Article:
By Haley Verre
In a time when a number of powerful men in the entertainment industry are being called out for sexual abuse, it is important for people with privilege and celebrity status to speak out against perpetrators.
Country singer Keith Urban recently released a single called “Female,” in which he addresses problems with victim-blaming and the way women are often misrepresented.
Some feminists via social media are applauding Urban for taking a stand against harmful stereotypes, others felt that he was “mansplaining.”
Urban almost paints himself as an expert in the everyday challenges of being a woman, which he cannot even begin to understand.
The song repeats that women are mothers, daughters, and sisters. This is nice and all, but it fails to portray women as valuable outside of the context of their relationship to men.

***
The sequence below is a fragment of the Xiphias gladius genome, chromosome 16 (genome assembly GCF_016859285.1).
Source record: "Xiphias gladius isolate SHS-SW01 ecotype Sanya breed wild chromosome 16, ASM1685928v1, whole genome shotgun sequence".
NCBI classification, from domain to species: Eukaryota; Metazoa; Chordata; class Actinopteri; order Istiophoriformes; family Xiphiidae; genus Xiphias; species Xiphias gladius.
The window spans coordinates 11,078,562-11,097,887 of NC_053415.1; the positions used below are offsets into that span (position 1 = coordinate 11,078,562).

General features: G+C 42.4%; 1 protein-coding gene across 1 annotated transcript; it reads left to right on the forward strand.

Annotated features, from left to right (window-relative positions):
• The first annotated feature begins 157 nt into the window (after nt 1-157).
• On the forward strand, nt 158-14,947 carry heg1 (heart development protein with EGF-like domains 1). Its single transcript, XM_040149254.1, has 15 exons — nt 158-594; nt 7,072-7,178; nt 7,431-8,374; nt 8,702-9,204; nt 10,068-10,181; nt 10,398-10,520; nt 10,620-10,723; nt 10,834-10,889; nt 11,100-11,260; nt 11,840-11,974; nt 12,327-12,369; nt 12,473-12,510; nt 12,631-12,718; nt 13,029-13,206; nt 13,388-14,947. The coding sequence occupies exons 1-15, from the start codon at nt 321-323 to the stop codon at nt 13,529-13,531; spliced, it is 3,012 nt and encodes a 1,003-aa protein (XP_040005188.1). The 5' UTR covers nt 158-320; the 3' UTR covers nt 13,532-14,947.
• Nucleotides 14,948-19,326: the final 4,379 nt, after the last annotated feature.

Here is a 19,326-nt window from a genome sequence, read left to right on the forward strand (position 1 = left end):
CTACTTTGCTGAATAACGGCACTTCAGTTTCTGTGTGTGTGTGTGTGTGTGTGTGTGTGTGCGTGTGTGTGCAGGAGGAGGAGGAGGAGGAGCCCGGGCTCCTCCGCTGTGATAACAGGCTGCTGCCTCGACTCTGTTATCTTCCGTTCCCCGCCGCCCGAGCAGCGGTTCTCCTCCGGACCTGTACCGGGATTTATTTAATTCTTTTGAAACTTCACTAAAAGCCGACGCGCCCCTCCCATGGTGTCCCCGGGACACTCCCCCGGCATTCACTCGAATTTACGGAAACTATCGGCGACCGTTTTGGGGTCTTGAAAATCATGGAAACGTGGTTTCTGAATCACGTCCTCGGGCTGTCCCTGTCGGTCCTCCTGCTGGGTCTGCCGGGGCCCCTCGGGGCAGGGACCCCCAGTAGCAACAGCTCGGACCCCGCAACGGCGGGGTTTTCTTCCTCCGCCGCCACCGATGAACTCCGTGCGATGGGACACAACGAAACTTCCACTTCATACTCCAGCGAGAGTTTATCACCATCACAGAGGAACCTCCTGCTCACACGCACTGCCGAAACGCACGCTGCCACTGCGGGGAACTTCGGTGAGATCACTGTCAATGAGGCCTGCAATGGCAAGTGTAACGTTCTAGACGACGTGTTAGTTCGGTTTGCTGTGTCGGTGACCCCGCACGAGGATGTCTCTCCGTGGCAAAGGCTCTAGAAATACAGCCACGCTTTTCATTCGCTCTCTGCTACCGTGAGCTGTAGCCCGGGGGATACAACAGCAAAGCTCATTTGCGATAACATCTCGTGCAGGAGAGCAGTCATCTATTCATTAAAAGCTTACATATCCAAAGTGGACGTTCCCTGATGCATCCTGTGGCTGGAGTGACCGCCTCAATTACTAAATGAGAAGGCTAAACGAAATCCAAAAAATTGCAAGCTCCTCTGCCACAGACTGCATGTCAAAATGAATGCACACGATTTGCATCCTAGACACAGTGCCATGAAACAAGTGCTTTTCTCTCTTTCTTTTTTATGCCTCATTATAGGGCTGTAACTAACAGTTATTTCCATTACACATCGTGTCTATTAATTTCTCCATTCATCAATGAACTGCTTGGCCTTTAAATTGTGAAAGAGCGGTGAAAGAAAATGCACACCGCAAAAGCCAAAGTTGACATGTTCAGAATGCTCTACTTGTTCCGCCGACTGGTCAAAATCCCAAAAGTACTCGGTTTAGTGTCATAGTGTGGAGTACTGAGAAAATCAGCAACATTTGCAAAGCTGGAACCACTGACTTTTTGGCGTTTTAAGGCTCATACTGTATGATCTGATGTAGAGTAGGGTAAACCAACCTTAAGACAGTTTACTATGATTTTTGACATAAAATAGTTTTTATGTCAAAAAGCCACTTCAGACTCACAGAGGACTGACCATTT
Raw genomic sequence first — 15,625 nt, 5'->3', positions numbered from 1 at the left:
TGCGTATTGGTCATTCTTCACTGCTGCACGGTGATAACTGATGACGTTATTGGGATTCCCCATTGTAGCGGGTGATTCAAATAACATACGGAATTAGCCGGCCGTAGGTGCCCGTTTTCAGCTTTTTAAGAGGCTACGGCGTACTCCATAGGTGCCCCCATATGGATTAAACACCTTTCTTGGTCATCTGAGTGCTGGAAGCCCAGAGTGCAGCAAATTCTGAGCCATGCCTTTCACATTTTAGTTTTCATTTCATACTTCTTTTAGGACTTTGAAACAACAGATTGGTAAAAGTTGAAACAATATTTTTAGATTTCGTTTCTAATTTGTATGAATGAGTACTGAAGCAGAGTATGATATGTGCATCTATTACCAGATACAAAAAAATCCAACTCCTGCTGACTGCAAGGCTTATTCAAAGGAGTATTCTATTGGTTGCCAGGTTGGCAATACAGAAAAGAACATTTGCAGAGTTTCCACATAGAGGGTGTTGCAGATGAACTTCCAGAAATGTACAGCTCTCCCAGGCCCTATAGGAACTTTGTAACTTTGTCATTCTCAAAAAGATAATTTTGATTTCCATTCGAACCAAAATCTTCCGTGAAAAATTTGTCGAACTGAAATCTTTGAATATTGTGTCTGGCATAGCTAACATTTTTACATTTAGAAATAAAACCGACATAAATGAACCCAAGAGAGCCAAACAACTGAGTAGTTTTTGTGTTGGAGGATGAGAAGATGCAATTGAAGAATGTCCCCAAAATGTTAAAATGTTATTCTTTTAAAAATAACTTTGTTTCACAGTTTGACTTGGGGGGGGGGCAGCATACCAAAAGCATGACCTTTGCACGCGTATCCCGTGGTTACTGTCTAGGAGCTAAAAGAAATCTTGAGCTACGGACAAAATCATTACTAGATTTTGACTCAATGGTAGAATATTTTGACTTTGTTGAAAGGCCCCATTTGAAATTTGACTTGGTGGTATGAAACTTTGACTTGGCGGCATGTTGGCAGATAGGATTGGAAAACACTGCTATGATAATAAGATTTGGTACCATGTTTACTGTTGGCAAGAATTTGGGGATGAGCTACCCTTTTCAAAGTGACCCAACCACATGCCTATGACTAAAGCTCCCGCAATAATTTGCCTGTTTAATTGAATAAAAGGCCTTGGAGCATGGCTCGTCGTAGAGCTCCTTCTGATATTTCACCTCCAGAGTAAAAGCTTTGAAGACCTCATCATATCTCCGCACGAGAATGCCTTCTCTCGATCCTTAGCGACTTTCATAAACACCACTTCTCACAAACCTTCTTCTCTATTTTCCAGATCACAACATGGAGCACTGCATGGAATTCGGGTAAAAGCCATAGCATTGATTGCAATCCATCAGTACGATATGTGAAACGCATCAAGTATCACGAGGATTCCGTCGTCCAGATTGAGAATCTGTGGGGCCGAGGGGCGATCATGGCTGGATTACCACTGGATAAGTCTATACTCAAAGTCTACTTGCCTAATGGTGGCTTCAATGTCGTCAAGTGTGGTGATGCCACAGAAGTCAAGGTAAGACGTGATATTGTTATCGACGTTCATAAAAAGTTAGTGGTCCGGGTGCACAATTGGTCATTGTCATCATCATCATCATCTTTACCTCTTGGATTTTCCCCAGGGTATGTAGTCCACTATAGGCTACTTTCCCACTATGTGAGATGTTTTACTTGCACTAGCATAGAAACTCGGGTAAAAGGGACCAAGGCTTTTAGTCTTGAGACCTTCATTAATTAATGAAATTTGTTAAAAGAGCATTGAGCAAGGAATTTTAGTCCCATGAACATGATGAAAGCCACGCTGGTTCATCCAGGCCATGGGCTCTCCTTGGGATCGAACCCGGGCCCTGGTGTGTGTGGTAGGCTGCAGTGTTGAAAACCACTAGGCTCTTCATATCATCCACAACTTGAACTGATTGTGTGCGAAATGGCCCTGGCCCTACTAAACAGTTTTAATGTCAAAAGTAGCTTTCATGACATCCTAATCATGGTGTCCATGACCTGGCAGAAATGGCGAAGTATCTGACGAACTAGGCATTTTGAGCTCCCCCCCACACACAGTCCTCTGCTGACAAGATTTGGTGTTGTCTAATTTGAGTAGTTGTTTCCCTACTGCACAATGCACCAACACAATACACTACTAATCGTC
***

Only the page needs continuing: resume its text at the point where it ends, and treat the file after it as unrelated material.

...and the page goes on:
His use of the word “female” to describe women is also problematic in that it dehumanizes women and reduces them to the bare minimum: vehicles of reproduction.
The term “female” is more of an adjective, so referring to women in this way makes no sense anyway. Female what? Humans? Dogs? Monkies?
I appreciate Urban attempting to challenge harmful stereotypes because other men are more likely to listen to him than they are a woman in the music industry. While he has good intentions, his song is ultimately ignorant and only scratches the surface of the oppression women have suffered for years.